The sleek new revamped Myspace has no problem paying major labels for the right to stream their music. But indie labels — and their bands — aren't seeing any of that kickback, and now they're furious about it.
The New York Times's Ben Sisario broke this story last week, and it's only been getting uglier since. Charles Caldas—the head of a company that negotiates digital rights on behalf of many smaller record labels—told Sisario that Myspace is streaming songs put out by Domino, Merge, Beggars Group, and many other independent labels without permission. The xx, Vampire Weekend, Arcade Fire, Grizzly Bear, Tom Waits, and Animal Collective are among the artists "being exploited without permission and not getting remuneration for it," according to Caldas. Observers suspect that major labels are getting a sweetheart deal because they have a 40 percent ownership stake in Myspace.
If Caldas sounds angry, wait until you hear what indie label reps said about Myspace at an industry gathering today. In a press conference held at MIDEM (the music industry's big annual trade fair in Cannes, France), Alison Wenham called Myspace's actions "repugnant." Wenham—the president of the Worldwide Independent Network and CEO of the Association Independent Music—fumed:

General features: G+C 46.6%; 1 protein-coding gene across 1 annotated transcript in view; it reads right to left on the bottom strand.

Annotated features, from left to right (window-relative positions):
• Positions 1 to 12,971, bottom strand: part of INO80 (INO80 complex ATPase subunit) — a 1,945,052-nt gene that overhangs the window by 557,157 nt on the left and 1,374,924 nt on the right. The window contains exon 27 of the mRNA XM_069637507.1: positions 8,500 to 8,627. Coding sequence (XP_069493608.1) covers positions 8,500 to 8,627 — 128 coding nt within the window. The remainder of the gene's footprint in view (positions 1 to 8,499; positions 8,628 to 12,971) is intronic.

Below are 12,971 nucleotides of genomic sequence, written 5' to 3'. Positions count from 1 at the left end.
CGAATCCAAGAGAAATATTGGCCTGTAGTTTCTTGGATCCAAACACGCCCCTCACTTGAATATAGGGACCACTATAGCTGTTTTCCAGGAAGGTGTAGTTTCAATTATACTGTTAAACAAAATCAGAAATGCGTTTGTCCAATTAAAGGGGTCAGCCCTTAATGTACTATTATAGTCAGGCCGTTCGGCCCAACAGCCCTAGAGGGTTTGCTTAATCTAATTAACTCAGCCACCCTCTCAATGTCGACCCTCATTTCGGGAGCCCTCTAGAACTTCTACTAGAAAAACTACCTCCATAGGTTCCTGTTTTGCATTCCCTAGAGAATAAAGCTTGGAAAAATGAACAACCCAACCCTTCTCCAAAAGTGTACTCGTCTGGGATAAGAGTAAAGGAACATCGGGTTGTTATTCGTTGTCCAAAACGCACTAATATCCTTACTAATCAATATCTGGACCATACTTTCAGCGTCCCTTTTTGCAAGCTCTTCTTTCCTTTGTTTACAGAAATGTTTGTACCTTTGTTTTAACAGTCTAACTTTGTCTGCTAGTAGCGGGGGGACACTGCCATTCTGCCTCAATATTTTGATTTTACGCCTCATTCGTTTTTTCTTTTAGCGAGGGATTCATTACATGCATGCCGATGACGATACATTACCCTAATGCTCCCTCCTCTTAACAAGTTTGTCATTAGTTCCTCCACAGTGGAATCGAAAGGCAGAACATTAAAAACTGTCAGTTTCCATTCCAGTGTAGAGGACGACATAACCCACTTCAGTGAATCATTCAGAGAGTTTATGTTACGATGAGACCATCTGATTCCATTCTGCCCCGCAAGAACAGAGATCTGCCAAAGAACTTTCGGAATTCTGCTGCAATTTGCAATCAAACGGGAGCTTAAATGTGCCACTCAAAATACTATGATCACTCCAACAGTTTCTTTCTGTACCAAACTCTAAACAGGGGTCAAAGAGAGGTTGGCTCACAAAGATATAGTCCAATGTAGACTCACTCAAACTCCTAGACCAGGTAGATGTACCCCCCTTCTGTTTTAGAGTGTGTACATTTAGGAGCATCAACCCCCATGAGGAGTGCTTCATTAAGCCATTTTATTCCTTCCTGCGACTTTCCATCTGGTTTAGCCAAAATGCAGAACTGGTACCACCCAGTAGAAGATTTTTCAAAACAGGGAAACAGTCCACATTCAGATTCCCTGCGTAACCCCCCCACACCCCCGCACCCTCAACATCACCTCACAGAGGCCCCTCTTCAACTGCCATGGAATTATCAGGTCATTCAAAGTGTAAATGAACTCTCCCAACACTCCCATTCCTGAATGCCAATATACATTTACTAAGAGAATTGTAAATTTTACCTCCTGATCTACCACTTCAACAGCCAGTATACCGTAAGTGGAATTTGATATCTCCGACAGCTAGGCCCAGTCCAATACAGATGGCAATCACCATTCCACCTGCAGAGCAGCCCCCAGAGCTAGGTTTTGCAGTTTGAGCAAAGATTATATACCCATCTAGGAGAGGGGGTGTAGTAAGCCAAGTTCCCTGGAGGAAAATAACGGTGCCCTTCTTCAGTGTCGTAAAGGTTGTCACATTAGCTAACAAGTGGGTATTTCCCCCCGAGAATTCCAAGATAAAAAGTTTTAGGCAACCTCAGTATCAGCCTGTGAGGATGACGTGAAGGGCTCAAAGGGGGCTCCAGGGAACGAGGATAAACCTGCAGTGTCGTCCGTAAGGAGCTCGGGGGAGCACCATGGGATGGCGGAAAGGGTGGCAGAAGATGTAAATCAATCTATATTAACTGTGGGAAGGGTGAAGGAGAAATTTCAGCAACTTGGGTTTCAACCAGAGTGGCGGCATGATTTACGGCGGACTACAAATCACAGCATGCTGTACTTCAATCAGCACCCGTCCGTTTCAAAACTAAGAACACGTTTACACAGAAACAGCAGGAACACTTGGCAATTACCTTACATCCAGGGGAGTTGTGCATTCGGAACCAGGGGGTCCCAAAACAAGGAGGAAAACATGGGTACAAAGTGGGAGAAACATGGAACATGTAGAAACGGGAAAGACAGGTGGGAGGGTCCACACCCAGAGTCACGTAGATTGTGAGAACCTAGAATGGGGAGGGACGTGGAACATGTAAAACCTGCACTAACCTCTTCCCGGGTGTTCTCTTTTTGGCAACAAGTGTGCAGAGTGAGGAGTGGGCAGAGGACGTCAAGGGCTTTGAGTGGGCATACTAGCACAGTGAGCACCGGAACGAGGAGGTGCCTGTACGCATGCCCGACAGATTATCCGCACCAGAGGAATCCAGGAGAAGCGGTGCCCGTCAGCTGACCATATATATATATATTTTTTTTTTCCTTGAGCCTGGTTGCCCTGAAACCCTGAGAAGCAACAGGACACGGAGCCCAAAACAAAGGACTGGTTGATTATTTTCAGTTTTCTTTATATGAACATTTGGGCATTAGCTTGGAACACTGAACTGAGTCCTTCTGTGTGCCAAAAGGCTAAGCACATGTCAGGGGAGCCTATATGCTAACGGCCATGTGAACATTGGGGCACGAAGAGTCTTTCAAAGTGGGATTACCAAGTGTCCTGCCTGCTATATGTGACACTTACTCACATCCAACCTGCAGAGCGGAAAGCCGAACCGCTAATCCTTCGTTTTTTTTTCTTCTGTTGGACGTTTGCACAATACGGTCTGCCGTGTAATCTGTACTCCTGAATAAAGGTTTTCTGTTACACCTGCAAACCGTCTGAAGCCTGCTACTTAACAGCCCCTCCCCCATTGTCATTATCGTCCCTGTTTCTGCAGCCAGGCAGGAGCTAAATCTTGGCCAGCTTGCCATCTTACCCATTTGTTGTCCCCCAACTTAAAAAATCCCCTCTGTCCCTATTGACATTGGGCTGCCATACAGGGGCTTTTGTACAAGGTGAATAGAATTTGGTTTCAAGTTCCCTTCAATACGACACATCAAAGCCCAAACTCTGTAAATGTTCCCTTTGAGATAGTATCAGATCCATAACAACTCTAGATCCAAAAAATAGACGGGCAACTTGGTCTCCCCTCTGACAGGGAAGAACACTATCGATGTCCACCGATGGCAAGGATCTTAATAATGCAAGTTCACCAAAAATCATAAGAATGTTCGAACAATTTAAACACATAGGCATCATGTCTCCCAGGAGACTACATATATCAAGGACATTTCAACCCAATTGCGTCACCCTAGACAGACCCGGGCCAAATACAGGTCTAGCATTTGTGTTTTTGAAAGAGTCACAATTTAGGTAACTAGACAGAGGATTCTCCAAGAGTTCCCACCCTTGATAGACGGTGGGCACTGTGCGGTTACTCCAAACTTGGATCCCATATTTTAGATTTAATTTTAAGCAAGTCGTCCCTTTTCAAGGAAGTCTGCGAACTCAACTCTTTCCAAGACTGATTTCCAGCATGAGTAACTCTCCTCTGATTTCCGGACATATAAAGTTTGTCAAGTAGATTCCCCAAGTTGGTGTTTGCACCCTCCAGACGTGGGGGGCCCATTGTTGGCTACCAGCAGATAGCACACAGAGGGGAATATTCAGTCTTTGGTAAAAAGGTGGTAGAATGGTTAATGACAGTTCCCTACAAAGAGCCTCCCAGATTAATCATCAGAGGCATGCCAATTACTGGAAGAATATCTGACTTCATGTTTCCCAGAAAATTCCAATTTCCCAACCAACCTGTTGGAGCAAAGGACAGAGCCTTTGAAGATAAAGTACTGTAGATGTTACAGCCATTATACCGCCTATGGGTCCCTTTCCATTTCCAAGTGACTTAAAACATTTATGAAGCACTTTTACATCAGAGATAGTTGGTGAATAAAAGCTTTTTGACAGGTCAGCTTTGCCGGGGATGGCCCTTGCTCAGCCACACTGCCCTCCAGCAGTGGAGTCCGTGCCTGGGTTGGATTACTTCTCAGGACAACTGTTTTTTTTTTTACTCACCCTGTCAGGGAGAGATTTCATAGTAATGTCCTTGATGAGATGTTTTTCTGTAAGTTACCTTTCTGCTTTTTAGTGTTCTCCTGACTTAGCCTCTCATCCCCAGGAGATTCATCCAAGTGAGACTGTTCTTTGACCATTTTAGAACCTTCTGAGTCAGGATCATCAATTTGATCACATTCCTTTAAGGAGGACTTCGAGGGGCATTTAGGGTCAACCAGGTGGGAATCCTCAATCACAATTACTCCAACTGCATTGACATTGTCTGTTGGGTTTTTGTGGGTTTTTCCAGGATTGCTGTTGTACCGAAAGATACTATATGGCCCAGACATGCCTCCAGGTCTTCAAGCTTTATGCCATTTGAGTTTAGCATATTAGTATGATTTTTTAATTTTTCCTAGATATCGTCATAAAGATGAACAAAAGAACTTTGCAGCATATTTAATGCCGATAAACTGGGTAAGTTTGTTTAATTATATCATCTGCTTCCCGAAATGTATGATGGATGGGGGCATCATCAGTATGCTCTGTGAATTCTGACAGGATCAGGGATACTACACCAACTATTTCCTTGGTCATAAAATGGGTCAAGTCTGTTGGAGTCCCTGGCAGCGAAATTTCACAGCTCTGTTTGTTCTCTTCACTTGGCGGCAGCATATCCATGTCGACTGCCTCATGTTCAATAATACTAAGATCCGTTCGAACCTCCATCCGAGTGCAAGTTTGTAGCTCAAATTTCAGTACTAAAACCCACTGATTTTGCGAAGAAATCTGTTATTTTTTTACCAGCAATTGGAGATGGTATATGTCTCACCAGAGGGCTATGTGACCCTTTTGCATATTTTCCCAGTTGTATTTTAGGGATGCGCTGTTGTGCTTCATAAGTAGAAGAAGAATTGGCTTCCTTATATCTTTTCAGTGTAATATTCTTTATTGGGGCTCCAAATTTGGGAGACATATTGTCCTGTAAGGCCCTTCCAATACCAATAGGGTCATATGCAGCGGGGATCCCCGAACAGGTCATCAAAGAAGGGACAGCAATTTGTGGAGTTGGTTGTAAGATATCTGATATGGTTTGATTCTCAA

There is an impression, a complacence and I would suggest an arrogance which is offensive, that you do deals with the majors, and the independent sector should be somehow grateful for the promotional value that these services will apparently bring to your artists and to you.
Wenham said Myspace should be more like Spotify, a streaming service she says "works extremely well" for the artists she represents (many musicians getting pennies every year from Spotify might beg to differ, though). Other indie label execs praised French streaming platform Deezer and Sirius XM for paying indie artists.
This skirmish is really messing with Myspace's attempt to revitalize itself as a premier destination for music streaming. Though Facebook obviously has a lock on social networking at this point, their music features are almost nonexistent. Myspace's big re-launch was pegged to the release of Myspace investor Justin Timerlake's latest single, signaling the company's big bet on music being the thing to save them from total irrelevance. Those who've been paying attention to this issue should be getting flashbacks to 2008, when Myspace and indie labels were at each other's throats over similar issues.
In Myspace's defense, spokeswoman Neda Azarfar said that the offending tracks "were likely uploaded by users." If indie labels submit a Digital Millennium Copyright Act takedown request, Myspace would be happy to comply, she said. Glassnote founder Daniel Glass says he's preparing to do just that. Saying that he's shocked by Myspace's "arrogance," Glass promised to submit papers to get Myspace to take down Mumford & Sons' "I Will Wait," one of Myspace's most-streamed songs at the moment. Justin Timberlake was too busy previewing the preview to another album preview to comment on this issue, probably.